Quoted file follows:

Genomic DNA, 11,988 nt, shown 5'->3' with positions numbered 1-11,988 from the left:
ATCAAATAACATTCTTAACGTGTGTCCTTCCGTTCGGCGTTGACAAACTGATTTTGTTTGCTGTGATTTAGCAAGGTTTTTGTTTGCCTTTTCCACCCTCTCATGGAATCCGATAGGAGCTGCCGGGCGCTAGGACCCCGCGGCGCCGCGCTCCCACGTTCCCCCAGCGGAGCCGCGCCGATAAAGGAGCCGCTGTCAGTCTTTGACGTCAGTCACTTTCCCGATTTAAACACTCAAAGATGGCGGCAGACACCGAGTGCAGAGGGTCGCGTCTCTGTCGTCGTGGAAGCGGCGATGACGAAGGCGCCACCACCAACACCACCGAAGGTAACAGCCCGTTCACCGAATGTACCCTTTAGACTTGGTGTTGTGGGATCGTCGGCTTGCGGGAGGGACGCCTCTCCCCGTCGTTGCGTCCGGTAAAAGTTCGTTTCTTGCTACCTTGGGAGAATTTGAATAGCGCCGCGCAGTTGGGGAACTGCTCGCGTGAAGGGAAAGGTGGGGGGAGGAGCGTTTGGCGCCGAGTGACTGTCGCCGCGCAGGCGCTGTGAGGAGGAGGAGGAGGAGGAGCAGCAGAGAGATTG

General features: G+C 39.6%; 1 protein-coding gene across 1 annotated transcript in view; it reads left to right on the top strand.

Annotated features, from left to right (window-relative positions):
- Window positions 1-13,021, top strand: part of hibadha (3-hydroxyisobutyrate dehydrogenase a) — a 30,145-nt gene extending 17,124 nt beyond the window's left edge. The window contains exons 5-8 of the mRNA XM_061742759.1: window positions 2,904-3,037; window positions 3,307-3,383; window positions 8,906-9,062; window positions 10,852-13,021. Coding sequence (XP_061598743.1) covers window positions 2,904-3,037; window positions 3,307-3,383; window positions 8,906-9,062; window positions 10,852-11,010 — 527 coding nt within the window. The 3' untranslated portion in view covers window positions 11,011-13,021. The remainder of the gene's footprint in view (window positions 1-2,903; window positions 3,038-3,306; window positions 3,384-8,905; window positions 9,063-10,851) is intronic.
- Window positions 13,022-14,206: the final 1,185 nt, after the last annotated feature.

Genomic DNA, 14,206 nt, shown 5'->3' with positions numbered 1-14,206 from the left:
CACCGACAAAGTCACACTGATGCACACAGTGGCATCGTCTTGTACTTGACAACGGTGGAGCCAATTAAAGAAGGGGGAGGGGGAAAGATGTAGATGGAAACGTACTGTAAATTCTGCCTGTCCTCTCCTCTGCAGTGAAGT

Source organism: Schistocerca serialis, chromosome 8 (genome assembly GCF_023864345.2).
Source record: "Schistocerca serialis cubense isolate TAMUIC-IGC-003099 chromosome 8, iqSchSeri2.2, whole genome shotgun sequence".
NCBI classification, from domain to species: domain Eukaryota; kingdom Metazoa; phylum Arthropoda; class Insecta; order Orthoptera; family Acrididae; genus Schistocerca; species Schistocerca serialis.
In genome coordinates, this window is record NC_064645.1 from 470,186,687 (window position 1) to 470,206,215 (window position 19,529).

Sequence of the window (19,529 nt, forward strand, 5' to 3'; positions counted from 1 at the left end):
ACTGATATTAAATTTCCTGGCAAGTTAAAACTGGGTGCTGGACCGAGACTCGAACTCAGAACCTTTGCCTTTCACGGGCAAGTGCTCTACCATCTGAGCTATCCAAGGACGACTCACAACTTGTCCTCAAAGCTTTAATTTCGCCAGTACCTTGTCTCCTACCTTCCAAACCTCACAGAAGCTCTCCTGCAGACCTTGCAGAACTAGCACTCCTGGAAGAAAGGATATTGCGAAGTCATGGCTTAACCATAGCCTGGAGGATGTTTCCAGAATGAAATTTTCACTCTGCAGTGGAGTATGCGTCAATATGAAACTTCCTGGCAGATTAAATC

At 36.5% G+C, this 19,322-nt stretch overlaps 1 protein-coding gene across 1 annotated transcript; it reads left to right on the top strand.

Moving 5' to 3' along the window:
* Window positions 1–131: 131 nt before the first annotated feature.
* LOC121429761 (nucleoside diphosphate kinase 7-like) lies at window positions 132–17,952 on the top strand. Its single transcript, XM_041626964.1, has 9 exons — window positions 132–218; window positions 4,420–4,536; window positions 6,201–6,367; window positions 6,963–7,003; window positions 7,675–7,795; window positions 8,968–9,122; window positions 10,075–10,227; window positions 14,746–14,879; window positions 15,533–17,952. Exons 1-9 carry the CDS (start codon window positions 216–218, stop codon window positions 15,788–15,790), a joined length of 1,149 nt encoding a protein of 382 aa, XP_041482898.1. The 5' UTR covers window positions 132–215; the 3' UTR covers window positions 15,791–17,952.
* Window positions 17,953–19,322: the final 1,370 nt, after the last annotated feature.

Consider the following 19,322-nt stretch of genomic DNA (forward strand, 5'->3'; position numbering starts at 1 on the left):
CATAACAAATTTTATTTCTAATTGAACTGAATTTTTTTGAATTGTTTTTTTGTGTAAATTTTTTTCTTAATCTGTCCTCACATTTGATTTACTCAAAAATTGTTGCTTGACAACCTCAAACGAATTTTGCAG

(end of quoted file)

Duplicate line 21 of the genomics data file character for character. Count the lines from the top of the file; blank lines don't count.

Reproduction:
CATAACAAATTTTATTTCTAATTGAACTGAATTTTTTTGAATTGTTTTTTTGTGTAAATTTTTTTCTTAATCTGTCCTCACATTTGATTTACTCAAAAATTGTTGCTTGACAACCTCAAACGAATTTTGCAG